The Paris summit: Progress or procrastination in the fight for debt cancellation? 

This week, many world leaders will be gathering in Paris for a summit hosted by President Macron. Self-titled the “Summit for a New Global Financing Pact”

This pact promises to “build a more responsive, fairer and more inclusive international financial system to fight inequalities, finance the climate transition, and bring us closer to achieving the Sustainable Development Goals.” 

Sounds exciting, right? Many of us have been calling on global north countries to take responsibility and pay up for their role in creating global inequality and the climate crisis for years. 54 countries are currently in debt crisis, with many spending five times more on repaying debts than fighting the climate crisis. Could this be the moment we’ve been waiting for? 

Sadly not. And on the contrary, this summit presents a dangerous distraction away from the solutions we need to be focusing on.  

Here’s why we’re feeling pessimistic about it. To start with, we’re worried that French President Emmanual Macron is largely using this as an opportunity to build his own profile, rather than work together with the countries most affected by the climate and debt crises.  

To make matters worse, it seems that global South governments have largely been missing from the conversations in the run up to the conference – once again, they have been denied a seat at the table when addressing the issues that most affect them. The same can be said for civil society groups too.  

While it’s great that the summit is prioritising some of the biggest crises happening today, such as the debt crisis and climate crisis, solutions on the table leave much to be desired. On debt for example, they are discussing proposing small scale and weak solutions (like climate resilient debt clauses which allow countries to temporarily suspend debt payments in the event of a climate disaster and debt swaps) which will not solve the crisis now and present several risks. They are also discussing the Common Framework, the global deal agreed at the G20 three years ago, which has yet to lead to any real debt cancellation.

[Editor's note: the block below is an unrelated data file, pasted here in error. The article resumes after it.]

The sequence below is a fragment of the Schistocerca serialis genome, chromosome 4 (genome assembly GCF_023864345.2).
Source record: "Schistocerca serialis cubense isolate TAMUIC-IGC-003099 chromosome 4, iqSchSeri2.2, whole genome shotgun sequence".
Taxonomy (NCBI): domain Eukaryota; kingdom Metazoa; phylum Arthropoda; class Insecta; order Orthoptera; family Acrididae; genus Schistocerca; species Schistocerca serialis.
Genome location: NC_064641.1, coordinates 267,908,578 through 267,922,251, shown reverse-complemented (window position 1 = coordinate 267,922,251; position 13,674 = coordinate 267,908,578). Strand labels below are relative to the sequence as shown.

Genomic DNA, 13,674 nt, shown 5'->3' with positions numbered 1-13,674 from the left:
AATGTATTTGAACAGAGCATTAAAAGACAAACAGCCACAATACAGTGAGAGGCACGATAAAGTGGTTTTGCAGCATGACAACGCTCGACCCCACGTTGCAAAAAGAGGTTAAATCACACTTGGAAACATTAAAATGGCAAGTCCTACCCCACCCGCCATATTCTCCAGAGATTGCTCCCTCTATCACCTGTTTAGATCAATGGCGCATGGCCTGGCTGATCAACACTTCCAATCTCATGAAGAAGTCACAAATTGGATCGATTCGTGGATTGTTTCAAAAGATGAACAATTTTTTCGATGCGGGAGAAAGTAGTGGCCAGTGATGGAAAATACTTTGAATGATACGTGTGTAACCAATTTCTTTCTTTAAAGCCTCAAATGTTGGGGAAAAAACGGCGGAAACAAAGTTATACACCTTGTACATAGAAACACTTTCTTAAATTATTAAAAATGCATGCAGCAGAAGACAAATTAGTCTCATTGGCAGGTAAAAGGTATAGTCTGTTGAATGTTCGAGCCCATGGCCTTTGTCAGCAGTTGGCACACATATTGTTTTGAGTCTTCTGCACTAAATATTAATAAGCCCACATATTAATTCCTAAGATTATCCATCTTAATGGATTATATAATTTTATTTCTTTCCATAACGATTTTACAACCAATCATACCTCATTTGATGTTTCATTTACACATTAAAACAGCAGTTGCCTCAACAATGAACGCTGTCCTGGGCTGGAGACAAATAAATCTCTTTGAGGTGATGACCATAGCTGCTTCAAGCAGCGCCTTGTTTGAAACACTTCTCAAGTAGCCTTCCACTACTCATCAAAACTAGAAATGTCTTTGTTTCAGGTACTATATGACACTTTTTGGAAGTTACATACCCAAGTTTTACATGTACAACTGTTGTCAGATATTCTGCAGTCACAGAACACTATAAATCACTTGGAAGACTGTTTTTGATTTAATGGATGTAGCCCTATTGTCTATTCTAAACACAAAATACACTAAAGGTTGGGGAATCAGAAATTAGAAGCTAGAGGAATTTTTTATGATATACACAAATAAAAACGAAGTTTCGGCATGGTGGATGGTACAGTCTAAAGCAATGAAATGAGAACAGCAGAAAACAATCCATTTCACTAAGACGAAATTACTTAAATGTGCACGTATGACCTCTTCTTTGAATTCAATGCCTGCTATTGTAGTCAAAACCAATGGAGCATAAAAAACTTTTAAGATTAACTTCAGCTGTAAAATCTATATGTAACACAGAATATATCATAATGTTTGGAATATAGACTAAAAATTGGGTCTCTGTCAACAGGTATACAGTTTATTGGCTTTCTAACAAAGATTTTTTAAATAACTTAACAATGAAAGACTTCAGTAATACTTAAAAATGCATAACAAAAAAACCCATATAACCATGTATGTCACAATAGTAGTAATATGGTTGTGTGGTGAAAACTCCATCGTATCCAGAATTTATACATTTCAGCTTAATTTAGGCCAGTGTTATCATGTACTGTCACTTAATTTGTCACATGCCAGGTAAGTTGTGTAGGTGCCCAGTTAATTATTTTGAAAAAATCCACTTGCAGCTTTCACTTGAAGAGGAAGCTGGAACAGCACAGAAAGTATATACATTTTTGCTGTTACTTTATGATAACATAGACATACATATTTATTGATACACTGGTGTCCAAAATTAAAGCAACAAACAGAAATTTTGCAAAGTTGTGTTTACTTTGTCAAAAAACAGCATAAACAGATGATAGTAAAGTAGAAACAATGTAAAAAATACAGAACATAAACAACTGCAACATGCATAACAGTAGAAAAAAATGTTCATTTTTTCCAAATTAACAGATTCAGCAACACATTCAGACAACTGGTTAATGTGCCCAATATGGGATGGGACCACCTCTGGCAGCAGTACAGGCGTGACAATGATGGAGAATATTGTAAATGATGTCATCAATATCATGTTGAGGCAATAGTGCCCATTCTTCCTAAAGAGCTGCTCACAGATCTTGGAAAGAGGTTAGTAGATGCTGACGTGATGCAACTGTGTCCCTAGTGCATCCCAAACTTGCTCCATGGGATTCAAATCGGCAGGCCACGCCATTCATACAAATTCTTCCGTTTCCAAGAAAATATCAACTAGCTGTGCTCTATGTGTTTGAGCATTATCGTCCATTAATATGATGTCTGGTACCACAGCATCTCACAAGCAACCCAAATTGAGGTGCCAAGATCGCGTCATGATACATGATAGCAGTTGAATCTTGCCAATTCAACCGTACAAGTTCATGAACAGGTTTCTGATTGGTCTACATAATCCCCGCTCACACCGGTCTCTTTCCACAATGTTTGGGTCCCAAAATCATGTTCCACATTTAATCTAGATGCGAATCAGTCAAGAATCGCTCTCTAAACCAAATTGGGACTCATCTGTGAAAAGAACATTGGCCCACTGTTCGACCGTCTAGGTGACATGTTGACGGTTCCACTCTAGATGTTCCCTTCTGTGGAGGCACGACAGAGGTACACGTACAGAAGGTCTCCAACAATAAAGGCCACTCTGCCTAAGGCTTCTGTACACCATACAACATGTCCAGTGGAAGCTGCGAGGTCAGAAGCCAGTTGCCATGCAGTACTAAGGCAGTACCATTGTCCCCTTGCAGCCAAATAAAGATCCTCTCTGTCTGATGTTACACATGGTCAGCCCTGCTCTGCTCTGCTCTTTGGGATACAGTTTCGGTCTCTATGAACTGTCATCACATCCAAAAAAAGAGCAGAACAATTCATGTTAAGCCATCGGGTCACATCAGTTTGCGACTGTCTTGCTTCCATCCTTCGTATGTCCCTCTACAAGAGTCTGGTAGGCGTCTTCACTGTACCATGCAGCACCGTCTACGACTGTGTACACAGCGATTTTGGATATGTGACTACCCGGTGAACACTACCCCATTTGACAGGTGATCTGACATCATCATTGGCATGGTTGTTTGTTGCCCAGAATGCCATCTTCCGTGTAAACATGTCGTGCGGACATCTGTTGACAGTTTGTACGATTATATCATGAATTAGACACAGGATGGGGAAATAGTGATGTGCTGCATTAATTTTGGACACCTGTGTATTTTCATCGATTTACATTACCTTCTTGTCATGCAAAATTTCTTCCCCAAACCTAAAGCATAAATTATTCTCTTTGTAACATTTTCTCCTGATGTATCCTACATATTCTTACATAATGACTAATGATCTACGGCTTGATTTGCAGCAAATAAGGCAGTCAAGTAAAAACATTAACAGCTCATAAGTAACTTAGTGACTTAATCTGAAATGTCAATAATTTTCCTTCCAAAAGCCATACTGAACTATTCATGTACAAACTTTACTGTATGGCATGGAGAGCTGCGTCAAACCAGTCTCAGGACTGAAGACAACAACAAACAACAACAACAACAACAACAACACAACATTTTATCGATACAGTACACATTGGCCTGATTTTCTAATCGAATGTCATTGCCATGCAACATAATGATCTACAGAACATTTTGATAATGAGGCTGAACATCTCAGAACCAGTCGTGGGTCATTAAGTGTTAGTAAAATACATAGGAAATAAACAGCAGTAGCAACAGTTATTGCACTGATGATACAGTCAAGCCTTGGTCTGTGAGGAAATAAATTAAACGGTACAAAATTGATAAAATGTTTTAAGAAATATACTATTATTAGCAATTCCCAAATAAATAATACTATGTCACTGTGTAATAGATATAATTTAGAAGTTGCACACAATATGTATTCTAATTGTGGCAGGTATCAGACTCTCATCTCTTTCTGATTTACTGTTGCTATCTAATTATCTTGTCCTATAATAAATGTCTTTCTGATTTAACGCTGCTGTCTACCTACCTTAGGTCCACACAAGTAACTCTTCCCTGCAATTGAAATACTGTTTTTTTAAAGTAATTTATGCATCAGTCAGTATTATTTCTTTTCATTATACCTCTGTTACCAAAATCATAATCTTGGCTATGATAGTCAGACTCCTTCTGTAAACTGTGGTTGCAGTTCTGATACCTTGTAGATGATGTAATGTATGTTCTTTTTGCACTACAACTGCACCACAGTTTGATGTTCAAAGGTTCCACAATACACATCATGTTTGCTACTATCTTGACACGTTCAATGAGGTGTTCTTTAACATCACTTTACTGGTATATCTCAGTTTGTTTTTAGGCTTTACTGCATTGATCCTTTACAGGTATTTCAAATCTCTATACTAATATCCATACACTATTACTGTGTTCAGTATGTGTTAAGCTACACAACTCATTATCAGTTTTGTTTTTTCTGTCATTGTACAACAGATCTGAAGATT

And on the issue of climate finance, they are proposing more loans. This will push climate vulnerable countries further into debt and force the cost of the climate crisis onto countries who have done the least to create it.  

There is also a lot of talk about how to get the private sector more involved in providing climate finance, and if we know one thing about the private sector, it’s that they’re hungry for profit, not climate action. This presents yet further risks of increasing indebtedness for global South countries.  

We need attention and action on the solutions that actually count, but instead, resources and time and being pulled towards false solutions and business as usual proposals. This is not good enough.  

This is why many groups from around the world, including Debt Justice, are headed to Paris to demand justice for the global South.

We want real solutions like reparations that include debt cancellation for the 54 countries currently in crisis, and a new law to stop big banks and hedge funds exploiting lower income countries.  

Add your voice to the campaign today

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